Are You Packing Enough Water For Your Hike?

Photo credit: Gideon Haden ChomphosyPacking enough water for your hike can be tricky. Tents can be made lighter, sleeping pads can be made more compact, but water is as technologically advanced as it will ever be. Sure, there are some water containers that are lighter or more portable than others, but water itself is heavy and it takes up a lot of space.

Unlike other things that might be cumbersome, water isn’t something that you can compromise on. That camping stool you own is big and heavy, but it’s also a luxury. You can can leave it at home if you decide that it takes up too much pack space, or if it adds too much pack weight.

You don’t have that option with water. You need water to survive, and having enough water is especially important when doing physical activity outdoors. Running out of water can be unpleasant, but it can also be dangerous.

Dehydration is no joke.

There are a couple of questions that you want to keep in mind when it comes to packing water for a hiking or backpacking trip.

  1. Are you packing enough water?
  2. How can you carry more water?

In general, most people don’t drink enough water over the course of a regular day, let alone while hiking. The most common reason why hikers don’t carry enough water is that they underestimate how much water they actually need to drink.

A 16-ounce water bottle is not enough for a full day of hiking. Even a 32-ounce water bottle could be inadequate depending on the conditions. Recommendations vary, but most adults should drink at least 2 liters of water in a normal day. Once you add hiking to the mix that the amount of water you need increases, and number of factors such as time of year, temperature, and geography that will also influence the amount of water you need to drink while hiking.

The National Park Service recommends 4 liters (roughly a gallon) of water for a full day of hiking. A great way to carry this much water is by using a 100-ounce CamelBak reservoir and an additional standard 1-liter Nalgene water bottle. This will ensure that you stay well hydrated throughout the day.

A gallon of water might seem excessive, but when you consider the dangers of dehydration, it’s better to carry more water than you need than it is to run out of water altogether.

Carrying all the water you need for your trip isn’t always an option, though. Not all hikers are content with just a single day of hiking. Sometimes hikers don’t bring enough water because it doesn’t seem practical. You can’t lug a 5-gallon water jug along a trail, even if you need 5 gallons of water over the course of your 5-day backpacking trip.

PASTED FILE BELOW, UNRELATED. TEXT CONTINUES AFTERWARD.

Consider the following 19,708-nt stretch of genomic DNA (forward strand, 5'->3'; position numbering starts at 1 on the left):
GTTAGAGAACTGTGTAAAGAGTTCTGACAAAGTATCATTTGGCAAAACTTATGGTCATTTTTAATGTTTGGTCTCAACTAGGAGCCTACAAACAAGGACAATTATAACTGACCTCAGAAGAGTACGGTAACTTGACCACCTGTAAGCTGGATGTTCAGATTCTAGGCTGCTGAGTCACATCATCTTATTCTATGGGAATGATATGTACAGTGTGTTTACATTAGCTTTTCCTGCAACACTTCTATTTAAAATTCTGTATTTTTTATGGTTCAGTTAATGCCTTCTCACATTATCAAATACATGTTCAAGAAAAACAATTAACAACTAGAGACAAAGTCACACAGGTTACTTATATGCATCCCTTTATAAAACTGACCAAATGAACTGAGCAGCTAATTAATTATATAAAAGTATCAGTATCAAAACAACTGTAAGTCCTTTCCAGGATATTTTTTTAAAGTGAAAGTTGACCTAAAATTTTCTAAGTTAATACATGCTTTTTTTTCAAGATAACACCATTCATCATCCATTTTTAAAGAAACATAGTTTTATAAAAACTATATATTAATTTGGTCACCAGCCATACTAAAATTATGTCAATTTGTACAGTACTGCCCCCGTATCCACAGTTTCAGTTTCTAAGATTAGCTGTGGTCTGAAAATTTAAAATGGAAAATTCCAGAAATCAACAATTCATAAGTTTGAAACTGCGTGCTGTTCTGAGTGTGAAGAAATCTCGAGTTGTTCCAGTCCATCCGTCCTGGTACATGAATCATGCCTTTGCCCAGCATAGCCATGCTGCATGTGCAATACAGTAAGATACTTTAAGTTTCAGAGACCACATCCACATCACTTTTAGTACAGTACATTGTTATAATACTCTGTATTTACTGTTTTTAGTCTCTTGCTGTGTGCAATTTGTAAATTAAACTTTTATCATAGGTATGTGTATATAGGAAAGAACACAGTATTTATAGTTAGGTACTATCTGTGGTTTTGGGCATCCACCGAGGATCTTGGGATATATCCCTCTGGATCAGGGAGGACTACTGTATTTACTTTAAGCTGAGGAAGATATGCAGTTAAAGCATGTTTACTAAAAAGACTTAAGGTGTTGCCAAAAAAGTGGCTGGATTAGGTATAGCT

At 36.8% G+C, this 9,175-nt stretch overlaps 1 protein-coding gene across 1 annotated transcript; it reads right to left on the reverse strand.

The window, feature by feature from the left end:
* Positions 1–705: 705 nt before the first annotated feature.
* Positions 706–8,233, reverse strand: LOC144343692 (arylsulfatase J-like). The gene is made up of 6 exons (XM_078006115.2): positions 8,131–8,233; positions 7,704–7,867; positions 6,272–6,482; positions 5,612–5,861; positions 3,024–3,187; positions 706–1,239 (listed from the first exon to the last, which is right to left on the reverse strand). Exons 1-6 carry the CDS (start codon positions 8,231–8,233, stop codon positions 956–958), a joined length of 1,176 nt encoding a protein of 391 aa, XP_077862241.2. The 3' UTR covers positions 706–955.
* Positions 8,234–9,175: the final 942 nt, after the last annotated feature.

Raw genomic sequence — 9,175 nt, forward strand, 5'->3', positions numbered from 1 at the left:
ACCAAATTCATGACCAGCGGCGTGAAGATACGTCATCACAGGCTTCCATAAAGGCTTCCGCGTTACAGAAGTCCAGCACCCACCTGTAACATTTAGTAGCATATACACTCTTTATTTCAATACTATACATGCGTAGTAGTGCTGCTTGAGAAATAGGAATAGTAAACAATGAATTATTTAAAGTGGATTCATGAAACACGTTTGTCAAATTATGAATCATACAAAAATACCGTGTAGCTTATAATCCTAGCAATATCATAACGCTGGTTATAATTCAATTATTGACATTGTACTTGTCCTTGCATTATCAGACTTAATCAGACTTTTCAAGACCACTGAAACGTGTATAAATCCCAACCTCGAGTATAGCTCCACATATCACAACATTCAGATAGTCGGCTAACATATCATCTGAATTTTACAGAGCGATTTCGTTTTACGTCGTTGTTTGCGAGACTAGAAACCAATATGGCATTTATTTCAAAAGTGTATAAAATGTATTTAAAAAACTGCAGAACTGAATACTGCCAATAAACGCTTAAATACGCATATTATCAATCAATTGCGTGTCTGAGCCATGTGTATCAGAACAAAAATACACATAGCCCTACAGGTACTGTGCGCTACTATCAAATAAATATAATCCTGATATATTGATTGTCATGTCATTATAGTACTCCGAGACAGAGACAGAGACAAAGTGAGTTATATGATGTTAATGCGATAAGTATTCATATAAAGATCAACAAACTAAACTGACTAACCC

Carrying enough water to stay hydrated on extended hikes can be difficult, but you also have to carry enough water for cooking, cleaning, and hygiene.

That’s when it makes sense to invest in a backpacking water filter and a way to purify water. There are a number of different products designed to remove particles and organisms from water sources to make that water potable. Water filtering and purification become essential on extended backpacking trips when carrying all the water you need is no longer an option.

Here are some things to consider when trying to figure out how much water you need to carry on your hike.

  • The duration of your trip. The longer your trip the more water you need.
  • The temperature. Higher temperatures and exposure to the sun will cause you to sweat, which means you will need more water to stay hydrated.
  • How you will be using water. Are you just drinking your water, or will you be cooking, cleaning, and washing with it as well?
  • The terrain. Inclines require you to work harder which means you will need more water. Will there be any lakes, streams, or rivers where you can replenish your water supply?

Remember, it’s better to have more water than you need.

One Comment

  1. […] carrying enough water. Most people don’t carry enough water when they hike. Running out of water won’t necessarily be fatal, but it can be. Don’t take the […]

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